And, starting in 2003, various government entities, including the town of Carbondale, Garfield County and the BLM, have been looking into ways to provide a safer, more direct connection from the town to the trails. The idea was to connect the town’s internal trails to the Red Hill trails in a manner considered safer than the existing crosswalk across Highway 82 at the intersection with Highway 133.
The work included a 2013 study by the Otak planning firm, which concluded that either an underpass or an overpass for Highway 82 connected to the Highway 133 bridge over the Roaring Fork River, could be built for about $1.2 million. The trail linkage would carry trail users from the area of North 8th Street to the parking area at the base of County Road 107. One estimate indicated that, for another $2 million or so, a trail could be built alongside the county road to take users to the Red Hill trailhead.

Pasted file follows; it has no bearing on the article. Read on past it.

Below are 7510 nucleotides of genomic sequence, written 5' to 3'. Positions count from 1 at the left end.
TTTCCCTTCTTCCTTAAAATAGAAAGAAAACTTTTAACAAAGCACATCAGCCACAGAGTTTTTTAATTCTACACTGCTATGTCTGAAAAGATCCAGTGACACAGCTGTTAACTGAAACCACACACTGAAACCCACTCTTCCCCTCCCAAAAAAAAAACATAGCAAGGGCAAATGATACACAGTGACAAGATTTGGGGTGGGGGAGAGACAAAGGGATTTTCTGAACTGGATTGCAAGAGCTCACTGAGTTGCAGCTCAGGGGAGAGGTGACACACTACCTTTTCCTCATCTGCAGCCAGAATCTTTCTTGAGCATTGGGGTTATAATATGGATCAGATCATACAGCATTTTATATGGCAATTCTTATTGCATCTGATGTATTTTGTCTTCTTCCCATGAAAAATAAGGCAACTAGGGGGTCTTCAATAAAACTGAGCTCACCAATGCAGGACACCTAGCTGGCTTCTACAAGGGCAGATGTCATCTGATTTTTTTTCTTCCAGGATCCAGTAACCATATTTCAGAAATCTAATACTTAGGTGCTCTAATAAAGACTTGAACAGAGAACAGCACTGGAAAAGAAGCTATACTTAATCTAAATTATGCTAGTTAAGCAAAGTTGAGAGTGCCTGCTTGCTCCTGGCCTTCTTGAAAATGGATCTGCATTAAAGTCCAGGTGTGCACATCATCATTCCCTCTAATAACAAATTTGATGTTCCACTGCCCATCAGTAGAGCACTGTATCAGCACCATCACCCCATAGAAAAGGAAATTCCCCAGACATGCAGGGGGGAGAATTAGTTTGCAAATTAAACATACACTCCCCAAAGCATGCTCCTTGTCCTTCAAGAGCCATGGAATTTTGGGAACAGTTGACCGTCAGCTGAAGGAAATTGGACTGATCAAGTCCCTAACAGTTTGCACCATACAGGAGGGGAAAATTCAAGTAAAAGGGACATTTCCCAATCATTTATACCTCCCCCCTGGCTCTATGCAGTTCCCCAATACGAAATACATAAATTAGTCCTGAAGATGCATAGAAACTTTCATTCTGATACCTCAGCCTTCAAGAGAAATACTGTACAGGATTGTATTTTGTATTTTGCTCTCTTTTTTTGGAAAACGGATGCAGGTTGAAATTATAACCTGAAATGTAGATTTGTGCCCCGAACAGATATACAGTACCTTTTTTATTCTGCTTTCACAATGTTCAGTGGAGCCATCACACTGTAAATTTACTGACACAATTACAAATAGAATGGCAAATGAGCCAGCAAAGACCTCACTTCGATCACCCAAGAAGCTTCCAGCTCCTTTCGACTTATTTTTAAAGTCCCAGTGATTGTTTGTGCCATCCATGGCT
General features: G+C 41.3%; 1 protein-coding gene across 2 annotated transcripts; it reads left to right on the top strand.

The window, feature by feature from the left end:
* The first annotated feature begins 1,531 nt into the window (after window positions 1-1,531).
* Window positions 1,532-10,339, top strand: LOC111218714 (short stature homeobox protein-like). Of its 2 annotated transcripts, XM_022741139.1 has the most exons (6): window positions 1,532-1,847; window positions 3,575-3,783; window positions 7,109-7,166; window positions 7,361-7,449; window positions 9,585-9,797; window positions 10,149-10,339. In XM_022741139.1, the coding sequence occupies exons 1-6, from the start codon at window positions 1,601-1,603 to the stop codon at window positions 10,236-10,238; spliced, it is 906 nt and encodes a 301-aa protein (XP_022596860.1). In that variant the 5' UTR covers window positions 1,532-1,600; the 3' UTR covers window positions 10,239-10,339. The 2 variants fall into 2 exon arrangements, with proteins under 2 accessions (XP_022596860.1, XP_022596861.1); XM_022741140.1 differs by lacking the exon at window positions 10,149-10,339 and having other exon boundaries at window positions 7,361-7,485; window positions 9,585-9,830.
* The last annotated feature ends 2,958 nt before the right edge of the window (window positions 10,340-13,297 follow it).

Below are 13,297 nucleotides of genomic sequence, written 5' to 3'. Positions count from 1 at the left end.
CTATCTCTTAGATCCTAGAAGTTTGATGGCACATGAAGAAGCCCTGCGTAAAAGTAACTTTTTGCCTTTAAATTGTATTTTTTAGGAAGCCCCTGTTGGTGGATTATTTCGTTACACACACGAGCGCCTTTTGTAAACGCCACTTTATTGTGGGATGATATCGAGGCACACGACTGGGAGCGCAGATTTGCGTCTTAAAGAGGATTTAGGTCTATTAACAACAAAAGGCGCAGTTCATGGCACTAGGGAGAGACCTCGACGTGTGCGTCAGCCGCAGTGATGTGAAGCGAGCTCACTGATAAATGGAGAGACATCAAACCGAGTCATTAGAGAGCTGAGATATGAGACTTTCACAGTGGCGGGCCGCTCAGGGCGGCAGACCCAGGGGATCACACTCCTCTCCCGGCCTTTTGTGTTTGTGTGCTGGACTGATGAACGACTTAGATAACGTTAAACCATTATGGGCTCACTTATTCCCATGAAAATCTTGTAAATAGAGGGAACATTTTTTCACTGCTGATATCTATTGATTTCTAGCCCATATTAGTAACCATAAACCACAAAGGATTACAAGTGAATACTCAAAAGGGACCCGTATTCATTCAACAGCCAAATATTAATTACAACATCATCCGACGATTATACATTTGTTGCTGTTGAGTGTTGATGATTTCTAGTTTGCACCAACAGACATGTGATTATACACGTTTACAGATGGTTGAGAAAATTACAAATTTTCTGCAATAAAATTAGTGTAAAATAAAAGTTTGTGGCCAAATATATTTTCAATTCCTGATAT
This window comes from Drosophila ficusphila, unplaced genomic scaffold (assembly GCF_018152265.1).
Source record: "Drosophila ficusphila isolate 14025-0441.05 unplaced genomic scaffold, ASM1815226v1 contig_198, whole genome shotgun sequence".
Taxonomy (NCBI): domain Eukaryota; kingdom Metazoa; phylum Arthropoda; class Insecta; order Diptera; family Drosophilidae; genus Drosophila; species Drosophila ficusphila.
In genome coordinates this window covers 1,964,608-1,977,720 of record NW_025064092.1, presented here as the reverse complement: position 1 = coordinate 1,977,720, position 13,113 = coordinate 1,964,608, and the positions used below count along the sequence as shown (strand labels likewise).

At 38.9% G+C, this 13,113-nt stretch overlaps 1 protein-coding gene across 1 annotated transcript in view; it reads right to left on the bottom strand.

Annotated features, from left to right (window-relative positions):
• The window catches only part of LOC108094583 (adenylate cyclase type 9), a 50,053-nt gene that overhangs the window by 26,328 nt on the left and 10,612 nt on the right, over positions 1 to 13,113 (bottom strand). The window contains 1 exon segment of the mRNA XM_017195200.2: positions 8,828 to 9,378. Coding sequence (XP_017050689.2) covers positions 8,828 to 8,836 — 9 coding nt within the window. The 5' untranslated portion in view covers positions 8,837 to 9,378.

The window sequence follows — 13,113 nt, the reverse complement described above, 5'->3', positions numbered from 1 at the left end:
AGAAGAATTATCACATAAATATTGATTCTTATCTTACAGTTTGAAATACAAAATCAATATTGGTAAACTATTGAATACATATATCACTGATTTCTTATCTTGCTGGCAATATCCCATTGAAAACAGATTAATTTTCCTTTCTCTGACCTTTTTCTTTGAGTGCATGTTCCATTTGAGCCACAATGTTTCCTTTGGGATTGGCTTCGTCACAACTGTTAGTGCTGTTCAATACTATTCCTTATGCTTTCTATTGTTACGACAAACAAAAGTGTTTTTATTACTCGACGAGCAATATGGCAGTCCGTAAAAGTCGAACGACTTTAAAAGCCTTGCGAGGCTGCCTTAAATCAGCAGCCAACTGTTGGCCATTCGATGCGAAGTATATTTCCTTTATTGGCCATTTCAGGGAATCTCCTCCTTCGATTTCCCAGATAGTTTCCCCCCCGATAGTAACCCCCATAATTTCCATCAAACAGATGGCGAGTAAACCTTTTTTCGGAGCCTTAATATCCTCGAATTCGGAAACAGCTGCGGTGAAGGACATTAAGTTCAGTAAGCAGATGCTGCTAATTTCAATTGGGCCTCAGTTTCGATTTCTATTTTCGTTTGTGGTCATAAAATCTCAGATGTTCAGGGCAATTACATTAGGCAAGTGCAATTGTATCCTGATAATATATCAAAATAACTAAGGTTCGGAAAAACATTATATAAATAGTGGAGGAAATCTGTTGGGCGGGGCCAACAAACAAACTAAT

But Garfield County, when given a look at the cost estimates from the Otak study, concluded the estimates were too low. The county got a second opinion from another engineering firm, and decided that the real costs would be too great for the county to get involved, Farrar said.
So the idea of an underpass is “all on hold” for now, Farrar explained.
Use of the trails has been rising annually, and last year was up to more than 58,000 at the trailhead along County Road 107, or as many as 159 people per day, Farrar reported.
So far in 2015, he added, the numbers showed more than 56,700 users.
“So we’re dealing with big numbers, and those numbers are not going down,” Farrar told the trustees.